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United States Court of Appeals, Fourth Circuit.

UNITED STATES of America, Plaintiff-Appellee, v. Christopher Kirk GRAY, Defendant-Appellant.

No. 18-4037

Decided: June 25, 2018

Before DIAZ and HARRIS, Circuit Judges, and SHEDD, Senior Circuit Judge. Wynn Andrew Harding, Harrisonburg, Virginia, for Appellant. Ronald Andrew Bassford, Assistant United States Attorney, OFFICE OF THE UNITED STATES ATTORNEY, Roanoke, Virginia, for Appellee.

Christopher Kirk Gray appeals from the district court’s judgment revoking his supervised release and sentencing him to 18 months in prison. Gray’s attorney has filed a brief pursuant to Anders v. California, 386 U.S. 738, 87 S.Ct. 1396, 18 L.Ed.2d 493 (1967), in which he states that there are no meritorious issues for appeal, but asks that we review the reasonableness of Gray’s sentence. Although advised of his right to file a pro se supplemental brief, Gray has not done so. The Government has declined to file a response brief. We affirm.

“A district court has broad, though not unlimited, discretion in fashioning a sentence upon revocation of a defendant’s term of supervised release.” United States v. Slappy, 872 F.3d 202, 206 (4th Cir. 2017). Accordingly, when we review a revocation sentence, we “take[ ] a more deferential appellate posture concerning issues of fact and the exercise of discretion than reasonableness review for guidelines sentences.” United States v. Moulden, 478 F.3d 652, 656 (4th Cir. 2007) (internal quotation marks omitted). “We will affirm a revocation sentence if it is within the statutory maximum and is not ‘plainly unreasonable.’ ” United States v. Webb, 738 F.3d 638, 640 (4th Cir. 2013) (quoting United States v. Crudup, 461 F.3d 433, 438 (4th Cir. 2006) ).

To consider whether a revocation sentence is plainly unreasonable, we first must determine whether the sentence is procedurally or substantively unreasonable. See Slappy, 872 F.3d at 207. In making this determination, “we follow generally the procedural and substantive considerations that we employ in our review of original sentences, ․ with some necessary modifications to take into account the unique nature of supervised release revocation sentences.” Crudup, 461 F.3d at 438-39. Thus, a revocation sentence is procedurally reasonable if the district court adequately explains the chosen sentence after considering the Sentencing Guidelines’ Chapter Seven policy statements and the applicable statutory sentencing factors. See United States v. Thompson, 595 F.3d 544, 546-47 (4th Cir. 2010). A revocation sentence is substantively reasonable if the court “sufficiently state[s] a proper basis for its conclusion that” the defendant should receive the sentence imposed. Crudup, 461 F.3d at 440. “Only if we find a revocation sentence unreasonable do we consider whether it is ‘plainly’ so, relying on the definition of ‘plain’ used in our ‘plain’ error analysis[,]” i.e., “clear” or “obvious.” Slappy, 872 F.3d at 208 (internal quotation marks and alterations omitted).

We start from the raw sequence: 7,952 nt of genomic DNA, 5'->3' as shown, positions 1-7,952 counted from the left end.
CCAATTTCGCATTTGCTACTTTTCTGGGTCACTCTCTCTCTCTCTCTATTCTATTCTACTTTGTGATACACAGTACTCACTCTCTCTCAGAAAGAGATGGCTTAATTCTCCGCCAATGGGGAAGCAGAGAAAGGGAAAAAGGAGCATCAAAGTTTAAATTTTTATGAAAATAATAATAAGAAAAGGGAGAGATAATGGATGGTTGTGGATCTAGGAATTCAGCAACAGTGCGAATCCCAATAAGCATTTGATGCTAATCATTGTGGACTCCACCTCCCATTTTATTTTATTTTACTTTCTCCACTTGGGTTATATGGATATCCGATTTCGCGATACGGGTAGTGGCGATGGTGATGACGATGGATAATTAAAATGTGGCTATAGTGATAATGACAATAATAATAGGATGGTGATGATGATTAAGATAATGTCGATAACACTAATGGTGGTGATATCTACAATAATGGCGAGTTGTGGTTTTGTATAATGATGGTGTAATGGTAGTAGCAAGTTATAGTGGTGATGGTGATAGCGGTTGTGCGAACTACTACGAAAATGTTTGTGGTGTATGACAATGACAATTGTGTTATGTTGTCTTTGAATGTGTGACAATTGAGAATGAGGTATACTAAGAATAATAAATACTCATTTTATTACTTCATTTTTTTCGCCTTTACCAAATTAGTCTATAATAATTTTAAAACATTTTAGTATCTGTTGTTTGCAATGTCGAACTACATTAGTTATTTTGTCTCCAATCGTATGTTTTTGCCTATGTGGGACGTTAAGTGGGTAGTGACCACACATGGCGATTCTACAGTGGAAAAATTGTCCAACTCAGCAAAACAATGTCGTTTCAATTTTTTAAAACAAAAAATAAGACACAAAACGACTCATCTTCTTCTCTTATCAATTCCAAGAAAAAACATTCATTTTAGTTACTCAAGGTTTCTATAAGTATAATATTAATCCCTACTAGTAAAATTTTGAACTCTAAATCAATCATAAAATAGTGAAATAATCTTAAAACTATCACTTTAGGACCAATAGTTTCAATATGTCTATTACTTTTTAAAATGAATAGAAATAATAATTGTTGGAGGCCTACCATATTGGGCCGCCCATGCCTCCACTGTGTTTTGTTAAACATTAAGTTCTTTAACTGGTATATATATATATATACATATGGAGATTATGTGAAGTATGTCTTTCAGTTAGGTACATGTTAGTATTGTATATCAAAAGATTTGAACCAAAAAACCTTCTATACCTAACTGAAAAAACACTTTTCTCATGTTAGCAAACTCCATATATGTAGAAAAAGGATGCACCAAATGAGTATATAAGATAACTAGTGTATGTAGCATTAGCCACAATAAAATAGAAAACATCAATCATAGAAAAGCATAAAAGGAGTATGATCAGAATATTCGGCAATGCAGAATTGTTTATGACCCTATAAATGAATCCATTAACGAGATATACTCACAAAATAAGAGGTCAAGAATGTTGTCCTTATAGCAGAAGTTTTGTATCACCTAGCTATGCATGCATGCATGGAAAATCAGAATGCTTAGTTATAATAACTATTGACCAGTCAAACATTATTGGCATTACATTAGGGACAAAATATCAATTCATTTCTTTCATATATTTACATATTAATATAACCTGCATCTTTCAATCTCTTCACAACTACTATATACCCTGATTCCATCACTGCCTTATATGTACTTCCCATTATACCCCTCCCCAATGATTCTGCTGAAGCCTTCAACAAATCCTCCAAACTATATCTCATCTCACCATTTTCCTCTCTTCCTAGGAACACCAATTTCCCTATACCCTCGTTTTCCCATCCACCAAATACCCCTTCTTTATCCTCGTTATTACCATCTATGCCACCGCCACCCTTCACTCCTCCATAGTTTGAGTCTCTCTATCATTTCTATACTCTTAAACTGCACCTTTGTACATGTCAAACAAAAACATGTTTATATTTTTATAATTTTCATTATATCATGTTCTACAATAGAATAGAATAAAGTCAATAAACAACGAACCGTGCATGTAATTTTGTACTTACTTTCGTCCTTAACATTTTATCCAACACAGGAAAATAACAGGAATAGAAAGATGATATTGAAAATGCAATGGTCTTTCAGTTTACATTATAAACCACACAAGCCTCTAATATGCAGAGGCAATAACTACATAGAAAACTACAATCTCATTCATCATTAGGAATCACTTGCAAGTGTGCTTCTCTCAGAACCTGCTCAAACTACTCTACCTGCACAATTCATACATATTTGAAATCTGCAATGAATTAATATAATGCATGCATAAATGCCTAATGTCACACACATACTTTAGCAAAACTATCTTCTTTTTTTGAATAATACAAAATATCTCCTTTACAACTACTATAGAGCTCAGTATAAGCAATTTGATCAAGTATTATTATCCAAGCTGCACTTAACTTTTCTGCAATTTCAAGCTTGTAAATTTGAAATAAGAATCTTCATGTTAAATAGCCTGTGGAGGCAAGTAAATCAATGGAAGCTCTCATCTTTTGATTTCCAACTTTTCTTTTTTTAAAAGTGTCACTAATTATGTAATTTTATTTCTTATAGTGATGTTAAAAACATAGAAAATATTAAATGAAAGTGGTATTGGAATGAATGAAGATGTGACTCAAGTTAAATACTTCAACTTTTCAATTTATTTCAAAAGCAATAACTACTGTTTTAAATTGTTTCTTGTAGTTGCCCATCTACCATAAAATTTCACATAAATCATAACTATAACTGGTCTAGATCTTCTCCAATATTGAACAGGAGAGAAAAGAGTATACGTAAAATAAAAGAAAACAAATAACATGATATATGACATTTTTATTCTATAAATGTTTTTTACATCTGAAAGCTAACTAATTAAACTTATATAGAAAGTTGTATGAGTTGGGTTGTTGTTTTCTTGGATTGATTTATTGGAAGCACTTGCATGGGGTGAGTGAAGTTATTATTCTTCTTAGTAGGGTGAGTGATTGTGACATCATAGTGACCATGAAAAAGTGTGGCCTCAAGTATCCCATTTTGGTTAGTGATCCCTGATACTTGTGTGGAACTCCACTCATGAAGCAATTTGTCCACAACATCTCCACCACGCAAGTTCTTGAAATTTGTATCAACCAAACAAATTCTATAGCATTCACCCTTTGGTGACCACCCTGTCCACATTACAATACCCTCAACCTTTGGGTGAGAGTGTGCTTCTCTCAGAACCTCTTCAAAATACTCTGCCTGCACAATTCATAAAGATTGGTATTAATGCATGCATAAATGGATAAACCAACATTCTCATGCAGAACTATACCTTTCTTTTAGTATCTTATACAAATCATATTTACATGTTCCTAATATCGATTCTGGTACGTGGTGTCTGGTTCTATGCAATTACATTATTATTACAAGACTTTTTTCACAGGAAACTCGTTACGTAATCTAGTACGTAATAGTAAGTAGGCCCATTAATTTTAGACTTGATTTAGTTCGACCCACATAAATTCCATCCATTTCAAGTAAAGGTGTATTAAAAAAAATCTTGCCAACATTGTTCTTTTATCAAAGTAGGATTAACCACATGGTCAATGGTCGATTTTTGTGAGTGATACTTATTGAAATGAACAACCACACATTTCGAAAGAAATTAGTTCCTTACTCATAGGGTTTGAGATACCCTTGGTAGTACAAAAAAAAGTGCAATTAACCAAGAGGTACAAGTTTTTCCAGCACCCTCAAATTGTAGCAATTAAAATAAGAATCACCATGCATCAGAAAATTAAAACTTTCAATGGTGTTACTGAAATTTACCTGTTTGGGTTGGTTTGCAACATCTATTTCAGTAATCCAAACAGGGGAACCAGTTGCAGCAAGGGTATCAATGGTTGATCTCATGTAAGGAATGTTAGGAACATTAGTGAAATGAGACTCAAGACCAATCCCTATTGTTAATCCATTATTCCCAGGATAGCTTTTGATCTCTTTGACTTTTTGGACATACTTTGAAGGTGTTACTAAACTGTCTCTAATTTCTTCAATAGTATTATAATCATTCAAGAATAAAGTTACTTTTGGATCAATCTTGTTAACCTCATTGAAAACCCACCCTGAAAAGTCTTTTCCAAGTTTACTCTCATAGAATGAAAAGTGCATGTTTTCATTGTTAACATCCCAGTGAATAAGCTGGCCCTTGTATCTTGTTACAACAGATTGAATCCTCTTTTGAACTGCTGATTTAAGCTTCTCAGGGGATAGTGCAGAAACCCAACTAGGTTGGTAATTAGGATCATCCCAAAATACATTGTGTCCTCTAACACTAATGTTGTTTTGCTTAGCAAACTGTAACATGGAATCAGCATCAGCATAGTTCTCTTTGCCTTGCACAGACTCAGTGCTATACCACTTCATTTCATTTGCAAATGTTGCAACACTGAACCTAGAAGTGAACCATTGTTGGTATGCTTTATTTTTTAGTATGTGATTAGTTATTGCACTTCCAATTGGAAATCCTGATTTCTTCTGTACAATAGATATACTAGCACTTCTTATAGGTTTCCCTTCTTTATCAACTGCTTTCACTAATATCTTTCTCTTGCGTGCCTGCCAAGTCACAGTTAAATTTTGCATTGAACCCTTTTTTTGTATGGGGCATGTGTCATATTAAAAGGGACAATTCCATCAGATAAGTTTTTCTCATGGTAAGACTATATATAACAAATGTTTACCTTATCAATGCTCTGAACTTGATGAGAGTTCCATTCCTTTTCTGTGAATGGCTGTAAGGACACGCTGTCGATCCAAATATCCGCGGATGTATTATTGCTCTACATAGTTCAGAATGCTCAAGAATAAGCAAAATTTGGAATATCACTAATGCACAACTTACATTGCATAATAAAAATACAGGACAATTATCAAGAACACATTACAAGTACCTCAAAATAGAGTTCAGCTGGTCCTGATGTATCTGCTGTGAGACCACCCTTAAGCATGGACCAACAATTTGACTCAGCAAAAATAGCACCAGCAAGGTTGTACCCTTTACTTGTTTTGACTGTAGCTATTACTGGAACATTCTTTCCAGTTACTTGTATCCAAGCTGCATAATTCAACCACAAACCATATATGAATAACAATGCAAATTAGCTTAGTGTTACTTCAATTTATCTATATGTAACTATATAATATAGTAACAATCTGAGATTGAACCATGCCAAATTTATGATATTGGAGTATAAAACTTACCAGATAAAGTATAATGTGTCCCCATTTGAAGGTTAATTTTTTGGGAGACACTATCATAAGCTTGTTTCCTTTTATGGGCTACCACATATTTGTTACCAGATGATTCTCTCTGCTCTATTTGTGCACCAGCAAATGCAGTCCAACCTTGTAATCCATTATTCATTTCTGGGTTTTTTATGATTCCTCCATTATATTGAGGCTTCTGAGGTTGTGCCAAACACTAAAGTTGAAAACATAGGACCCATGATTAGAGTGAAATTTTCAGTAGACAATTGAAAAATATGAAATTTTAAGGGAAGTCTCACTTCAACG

Applying these standards, we readily conclude that Gray’s below-policy statement range sentence is neither procedurally nor substantively unreasonable, and therefore is not plainly unreasonable. The district court did not plainly err when it adopted the probation officer’s policy statement range, as Gray’s use of methamphetamine warranted a Grade B violation under the Guidelines. See United States v. Clark, 30 F.3d 23, 26 (4th Cir. 1994) (concluding that, where the district court finds intentional or culpable use of a controlled substance, a finding of possession necessarily follows). The district court heard the parties’ arguments and allowed Gray to allocute at the revocation hearing, and it explained the selected sentence in terms of the revocation-relevant § 3553(a) factors. Although counsel raises the substantive reasonableness of Gray’s sentence as a possible issue for review, counsel correctly concedes that Gray’s sentence, which was below the policy statement range, is presumptively reasonable. We find no reason to question the presumptive reasonableness we accord Gray’s sentence.

In accordance with Anders, we have reviewed the entire record in this case and have found no meritorious issues for appeal. We therefore affirm the district court’s judgment. This court requires that counsel inform Gray, in writing, of the right to petition the Supreme Court of the United States for further review. If Gray requests that a petition be filed, but counsel believes that such a petition would be frivolous, then counsel may move in this court for leave to withdraw from representation. Counsel’s motion must state that a copy thereof was served on Gray. We dispense with oral argument because the facts and legal contentions are adequately presented in the materials before this court and argument would not aid the decisional process.



Affirmed by unpublished per curiam opinion. Unpublished opinions are not binding precedent in this circuit.

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